Vulfpeck is a band that refuses to play by the rules. They will maintain their strength through perfection and consistency, they will not cheapen their own product, and they do not need to overplay. They will continue to release new music every year, and they will continue to do what they want. This is Vulfpeck, a Michigan-based rhythm quartet who deserves more than just your 60-minute festival-attention.

Internet-famous since 2011, the funk-influenced musicians have only just begun receiving widespread recognition and national attention – as they’ve performed at Fool’s Paradise, Bonnaroo, Tipitina’s, Red Rocks, Lockn’, Outside Lands Music Festival, North Coast Music Festival, and Central Park SummerStage in just the last six months. While many fans caught on to Vulfpeck’s music after their 2015 Thrill of the Arts release, true fans have been tuned in since the beginning – and they are not the ones complaining about setlist structures.

By nature of Vulf, the band does what they want. It takes a unanimous vote for them to even consider playing a gig. With bandleader Jack Stratton playing virtually every role of the management team, the band is using themselves as somewhat of a business-social experiment to find out what works and what doesn’t in the music industry – and we are just the guinea pigs. From Sleepify to Flow State, two projects that have gone way beyond the box to poke fun at industry practices, this band has continuously pushed the boundaries of standardized thinking – and they’ve grown exponentially as a result of such risk-taking behaviors.

Yet, Vulfpeck has received mixed reviews to their season-spanning setlist, especially getting some serious heat after playing two similar setlists back-to-back at Lockn’. To a lesser extent, the same is being said of their recent NYC gigs. What gives? This isn’t Phish; they haven’t been a band for 30 years; they are, by no means, a “jam band.”

This is a band that is introducing their music to large-scale audiences for the very first time. They are going to play the songs that are statistically well-received by their loyal fanbase, and they are going to play them flawlessly. If consistency is the key to perfection, then why must those naysayers shake their fists at the band’s strive to expertise? They are catchy, quirky, and completely uninhibited by the dark walls of this industry. Let. Vulf. Be.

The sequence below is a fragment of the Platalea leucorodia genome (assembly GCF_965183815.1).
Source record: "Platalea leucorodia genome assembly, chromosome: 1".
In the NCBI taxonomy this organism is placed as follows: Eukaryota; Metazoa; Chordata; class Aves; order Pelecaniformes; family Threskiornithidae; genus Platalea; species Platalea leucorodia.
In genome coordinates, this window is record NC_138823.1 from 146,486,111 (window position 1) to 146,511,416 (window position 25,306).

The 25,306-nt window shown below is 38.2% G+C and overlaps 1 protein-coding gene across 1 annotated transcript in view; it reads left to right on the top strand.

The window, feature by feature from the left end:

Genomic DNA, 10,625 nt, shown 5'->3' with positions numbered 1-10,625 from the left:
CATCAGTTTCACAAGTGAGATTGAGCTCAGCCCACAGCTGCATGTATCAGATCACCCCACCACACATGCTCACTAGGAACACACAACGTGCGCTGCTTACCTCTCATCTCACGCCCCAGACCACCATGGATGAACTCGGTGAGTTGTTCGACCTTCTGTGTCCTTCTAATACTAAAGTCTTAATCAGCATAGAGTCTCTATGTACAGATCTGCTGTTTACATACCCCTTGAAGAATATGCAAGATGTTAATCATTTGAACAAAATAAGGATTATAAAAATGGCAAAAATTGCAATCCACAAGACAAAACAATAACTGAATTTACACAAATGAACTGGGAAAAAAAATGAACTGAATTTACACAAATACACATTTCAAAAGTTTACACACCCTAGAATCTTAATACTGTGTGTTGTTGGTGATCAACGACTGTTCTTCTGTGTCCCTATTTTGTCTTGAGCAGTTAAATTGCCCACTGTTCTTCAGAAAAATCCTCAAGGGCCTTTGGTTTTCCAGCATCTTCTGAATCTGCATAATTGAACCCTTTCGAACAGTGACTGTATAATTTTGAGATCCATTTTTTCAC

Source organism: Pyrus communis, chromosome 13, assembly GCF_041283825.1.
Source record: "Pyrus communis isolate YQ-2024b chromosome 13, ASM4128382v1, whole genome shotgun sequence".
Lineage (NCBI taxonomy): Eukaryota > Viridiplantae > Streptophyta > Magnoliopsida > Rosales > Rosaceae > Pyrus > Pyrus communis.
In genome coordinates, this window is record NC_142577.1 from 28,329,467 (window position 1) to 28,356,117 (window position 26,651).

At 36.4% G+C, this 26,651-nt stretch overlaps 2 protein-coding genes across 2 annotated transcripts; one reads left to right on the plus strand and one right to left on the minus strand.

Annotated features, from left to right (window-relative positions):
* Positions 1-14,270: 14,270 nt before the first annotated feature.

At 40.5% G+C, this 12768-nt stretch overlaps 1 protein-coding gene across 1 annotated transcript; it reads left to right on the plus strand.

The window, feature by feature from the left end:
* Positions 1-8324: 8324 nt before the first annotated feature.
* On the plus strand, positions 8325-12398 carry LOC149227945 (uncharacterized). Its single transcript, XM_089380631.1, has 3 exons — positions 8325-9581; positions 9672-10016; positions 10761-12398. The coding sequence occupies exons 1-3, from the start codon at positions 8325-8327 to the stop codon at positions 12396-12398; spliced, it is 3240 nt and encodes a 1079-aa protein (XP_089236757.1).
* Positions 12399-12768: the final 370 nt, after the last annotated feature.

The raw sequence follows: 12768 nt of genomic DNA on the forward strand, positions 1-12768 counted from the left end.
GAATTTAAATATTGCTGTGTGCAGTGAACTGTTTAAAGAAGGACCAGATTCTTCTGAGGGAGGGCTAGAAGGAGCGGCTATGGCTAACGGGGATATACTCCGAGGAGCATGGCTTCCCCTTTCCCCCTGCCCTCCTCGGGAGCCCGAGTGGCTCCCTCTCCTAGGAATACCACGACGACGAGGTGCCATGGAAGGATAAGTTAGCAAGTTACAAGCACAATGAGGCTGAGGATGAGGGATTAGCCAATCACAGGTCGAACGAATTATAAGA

The thing is, their music certainly appeals to a higher-level music appreciator, much like those found at jam shows. Vulfpeck’s compositions are intricate, their technique is refined, and their musicianship is about as tight as it comes. It’s no wonder that jam band fans are joining the so-called “Vulf-pack”; they’re just downright good at what they do. The problem comes when you start drawing comparisons, something done easily at a jam-centric festival like Lockn’.

With all that being said, there are a few truths to come out of this jam scene test-run.

1. The band shines the brightest as a small venue act. Regularly selling out all of their shows, from multi-night runs at Brooklyn Bowl in NYC to London, it is a guarantee that the room will be filled by fans and critics alike. They deserve this professional setting to prove themselves. No one standing in a field and coming off a 24-hour acid trip needs to experience Vulfpeck. Their music is here for the enthusiastically interested only.

2. It is when there are multiple players beyond the core four that Vulfpeck’s geniusness is truly most palpable. The nature of their tightly-knit, one-of-a-kind compositions are fully revealed when there are additional musicians contributing to them. Especially when playing alongside professionals like Bernard Purdie, Cory Henry, Eric Krasno, Adam Deitch, Rachael Price, and other fantastic players, the band is challenged to up their game. And it’s in these instances that their technical musicianship is truly displayed.

3. Vulfpeck only performs things to perfection, because that’s what your money is going towards. You don’t see pop icons performing a half-anything. Vulfpeck is no different.

While the “jam band” world thrives on diverse setlists and extended jams, that’s just not what Vulfpeck is about. They are about musical respect and appreciation. They play the songs that we all know and love so that every attendee gets what they came for. They introduce covers only with reason. They aren’t playing songs from the new record because they aren’t ready to spoil them. While largely instrumental, their compositions exceed normalcy with ease.

When The Beautiful Game comes out, it will be like Christmas morning. That’s how records are supposed to be, a surprise. With only a few details known about the ten-track album, we can all be sure to know that it will be satisfying. It’s Vulfpeck. Expect nothing less.

Finally, I’d like to point something out about this week’s performances in New York. This tweet from May 31 ties together a string of occasions:

Stratton has been mixing vintage videos of groove master Purdie with other live performances for years, starting with this mix of Ethel Caffie-Austin, then Herbie Hancock, Ziel, and Cory Henry. Needless to say, the Vulfmon’s obsession with Bernard “Pretty” Purdie has been evident since the beginning.

So, to see Vulfpeck share the same stage with Purdie for four days straight was a treat. But not only that, they debuted all three of the previously mentioned songs; one for each night.

The fact that they played “Kid Charlemagne,” “Ooh Child”, and “MMMBop” for the first time, alongside Pretty Purdie, was extremely unique to what most band’s are capable of doing these days. Live music is about producing your best efforts while simultaneously making dreams come true. This is exactly what Vulfpeck is doing, and they aren’t going to slow down any time soon.

Carry on.